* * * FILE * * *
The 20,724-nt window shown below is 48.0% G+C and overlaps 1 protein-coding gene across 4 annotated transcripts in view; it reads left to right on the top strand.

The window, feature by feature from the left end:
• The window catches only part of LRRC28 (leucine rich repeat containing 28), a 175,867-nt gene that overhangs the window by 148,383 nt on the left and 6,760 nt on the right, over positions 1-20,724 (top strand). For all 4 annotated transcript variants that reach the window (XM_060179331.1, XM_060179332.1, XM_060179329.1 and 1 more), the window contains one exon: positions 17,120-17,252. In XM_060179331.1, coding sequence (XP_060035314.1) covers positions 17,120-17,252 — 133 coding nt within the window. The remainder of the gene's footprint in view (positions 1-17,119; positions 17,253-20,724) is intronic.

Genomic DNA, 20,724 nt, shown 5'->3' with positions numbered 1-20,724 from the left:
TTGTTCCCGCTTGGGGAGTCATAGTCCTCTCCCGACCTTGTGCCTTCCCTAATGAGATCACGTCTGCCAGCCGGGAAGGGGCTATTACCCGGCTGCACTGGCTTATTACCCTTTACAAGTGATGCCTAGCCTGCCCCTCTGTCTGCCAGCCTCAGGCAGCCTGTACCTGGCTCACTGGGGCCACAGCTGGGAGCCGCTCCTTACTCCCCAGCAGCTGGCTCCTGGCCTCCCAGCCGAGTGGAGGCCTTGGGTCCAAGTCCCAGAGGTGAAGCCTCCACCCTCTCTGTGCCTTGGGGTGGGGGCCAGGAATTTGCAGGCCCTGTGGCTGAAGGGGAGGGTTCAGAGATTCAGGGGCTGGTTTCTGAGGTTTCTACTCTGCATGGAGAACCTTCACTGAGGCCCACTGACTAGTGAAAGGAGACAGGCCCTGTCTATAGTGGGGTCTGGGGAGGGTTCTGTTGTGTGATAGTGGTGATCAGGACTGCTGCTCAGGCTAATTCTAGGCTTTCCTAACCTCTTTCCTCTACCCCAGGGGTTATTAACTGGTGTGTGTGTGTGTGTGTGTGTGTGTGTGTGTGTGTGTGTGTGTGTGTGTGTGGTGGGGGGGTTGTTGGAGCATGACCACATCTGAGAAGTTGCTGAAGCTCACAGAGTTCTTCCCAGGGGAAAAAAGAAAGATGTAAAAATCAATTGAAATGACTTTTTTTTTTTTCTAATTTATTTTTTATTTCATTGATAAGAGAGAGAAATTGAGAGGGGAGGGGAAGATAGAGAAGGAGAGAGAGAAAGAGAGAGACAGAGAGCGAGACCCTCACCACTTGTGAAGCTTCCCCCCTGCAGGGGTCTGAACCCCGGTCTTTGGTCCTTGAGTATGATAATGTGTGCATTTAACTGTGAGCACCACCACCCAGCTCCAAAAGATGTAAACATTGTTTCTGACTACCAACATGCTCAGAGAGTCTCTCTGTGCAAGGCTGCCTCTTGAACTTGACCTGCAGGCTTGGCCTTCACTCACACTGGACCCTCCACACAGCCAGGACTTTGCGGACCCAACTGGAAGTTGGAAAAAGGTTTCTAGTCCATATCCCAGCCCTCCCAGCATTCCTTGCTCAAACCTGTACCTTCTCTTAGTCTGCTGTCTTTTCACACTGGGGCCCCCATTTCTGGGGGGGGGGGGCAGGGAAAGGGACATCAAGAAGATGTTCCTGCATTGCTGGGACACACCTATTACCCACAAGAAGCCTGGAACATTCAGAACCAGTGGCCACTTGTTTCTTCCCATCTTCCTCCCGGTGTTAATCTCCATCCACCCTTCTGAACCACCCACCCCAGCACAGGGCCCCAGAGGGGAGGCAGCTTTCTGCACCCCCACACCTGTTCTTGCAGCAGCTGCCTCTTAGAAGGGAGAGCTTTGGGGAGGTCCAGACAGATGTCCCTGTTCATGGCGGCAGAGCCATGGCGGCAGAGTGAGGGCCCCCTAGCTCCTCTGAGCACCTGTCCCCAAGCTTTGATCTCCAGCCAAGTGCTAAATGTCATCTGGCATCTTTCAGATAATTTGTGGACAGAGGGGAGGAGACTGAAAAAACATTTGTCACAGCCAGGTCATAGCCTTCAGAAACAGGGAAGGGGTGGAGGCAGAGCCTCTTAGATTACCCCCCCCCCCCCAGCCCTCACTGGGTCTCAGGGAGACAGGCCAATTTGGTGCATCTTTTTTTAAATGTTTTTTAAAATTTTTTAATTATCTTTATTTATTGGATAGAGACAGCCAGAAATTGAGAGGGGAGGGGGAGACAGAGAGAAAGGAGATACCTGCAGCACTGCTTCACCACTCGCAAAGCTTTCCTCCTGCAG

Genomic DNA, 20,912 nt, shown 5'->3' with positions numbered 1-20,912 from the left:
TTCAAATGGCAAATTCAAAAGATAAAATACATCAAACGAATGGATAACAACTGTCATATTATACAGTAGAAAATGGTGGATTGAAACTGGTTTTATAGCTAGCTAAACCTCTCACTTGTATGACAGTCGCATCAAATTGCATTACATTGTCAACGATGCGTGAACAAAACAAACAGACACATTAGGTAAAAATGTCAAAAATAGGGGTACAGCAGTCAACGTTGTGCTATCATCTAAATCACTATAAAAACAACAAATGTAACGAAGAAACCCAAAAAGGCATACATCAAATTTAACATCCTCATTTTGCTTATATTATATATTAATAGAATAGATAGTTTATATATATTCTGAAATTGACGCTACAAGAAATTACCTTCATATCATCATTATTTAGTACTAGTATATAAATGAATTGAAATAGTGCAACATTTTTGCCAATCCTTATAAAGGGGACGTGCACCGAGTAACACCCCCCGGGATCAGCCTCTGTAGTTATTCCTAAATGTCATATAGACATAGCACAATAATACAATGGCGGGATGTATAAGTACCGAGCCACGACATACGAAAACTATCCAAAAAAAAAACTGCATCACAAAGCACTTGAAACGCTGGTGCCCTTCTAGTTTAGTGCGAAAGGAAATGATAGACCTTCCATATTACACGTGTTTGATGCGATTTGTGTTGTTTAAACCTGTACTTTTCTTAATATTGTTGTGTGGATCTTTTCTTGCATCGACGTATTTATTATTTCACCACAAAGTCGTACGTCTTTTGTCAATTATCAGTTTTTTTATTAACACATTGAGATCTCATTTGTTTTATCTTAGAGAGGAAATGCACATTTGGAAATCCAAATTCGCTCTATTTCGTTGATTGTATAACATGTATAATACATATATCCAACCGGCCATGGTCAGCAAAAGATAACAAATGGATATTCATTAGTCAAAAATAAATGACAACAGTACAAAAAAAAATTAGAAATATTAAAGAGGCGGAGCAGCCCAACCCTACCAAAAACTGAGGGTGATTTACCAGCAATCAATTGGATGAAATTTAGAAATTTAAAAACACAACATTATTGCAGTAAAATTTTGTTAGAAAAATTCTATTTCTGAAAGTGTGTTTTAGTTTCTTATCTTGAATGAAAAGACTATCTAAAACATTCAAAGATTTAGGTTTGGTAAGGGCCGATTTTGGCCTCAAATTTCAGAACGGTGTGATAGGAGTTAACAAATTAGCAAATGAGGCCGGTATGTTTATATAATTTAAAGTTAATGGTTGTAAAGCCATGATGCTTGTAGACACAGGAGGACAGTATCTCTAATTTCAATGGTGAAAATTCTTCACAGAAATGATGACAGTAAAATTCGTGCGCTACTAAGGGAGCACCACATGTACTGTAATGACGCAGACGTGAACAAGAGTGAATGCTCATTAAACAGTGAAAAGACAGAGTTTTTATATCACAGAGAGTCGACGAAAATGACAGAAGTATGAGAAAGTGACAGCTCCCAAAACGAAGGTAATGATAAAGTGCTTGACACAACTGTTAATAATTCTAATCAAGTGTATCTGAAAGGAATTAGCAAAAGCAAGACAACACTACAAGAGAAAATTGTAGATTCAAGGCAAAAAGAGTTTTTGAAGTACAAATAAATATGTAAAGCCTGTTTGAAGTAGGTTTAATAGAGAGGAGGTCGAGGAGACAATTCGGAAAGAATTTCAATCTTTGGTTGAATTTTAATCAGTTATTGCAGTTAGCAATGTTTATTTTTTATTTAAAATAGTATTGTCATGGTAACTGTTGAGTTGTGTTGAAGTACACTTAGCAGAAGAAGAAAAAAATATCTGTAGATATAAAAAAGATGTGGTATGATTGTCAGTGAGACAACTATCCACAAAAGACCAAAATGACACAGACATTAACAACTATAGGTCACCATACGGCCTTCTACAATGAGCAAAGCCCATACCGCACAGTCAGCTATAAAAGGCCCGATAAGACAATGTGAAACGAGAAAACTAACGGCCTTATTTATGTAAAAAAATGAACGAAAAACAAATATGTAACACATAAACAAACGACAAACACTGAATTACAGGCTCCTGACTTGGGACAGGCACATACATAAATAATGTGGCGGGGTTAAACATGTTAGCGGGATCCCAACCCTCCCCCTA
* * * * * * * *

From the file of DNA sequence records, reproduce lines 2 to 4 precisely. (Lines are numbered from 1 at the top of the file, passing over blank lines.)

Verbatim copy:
The window, feature by feature from the left end:
• The window catches only part of LRRC28 (leucine rich repeat containing 28), a 175,867-nt gene that overhangs the window by 148,383 nt on the left and 6,760 nt on the right, over positions 1-20,724 (top strand). For all 4 annotated transcript variants that reach the window (XM_060179331.1, XM_060179332.1, XM_060179329.1 and 1 more), the window contains one exon: positions 17,120-17,252. In XM_060179331.1, coding sequence (XP_060035314.1) covers positions 17,120-17,252 — 133 coding nt within the window. The remainder of the gene's footprint in view (positions 1-17,119; positions 17,253-20,724) is intronic.

Genomic DNA, 20,724 nt, shown 5'->3' with positions numbered 1-20,724 from the left: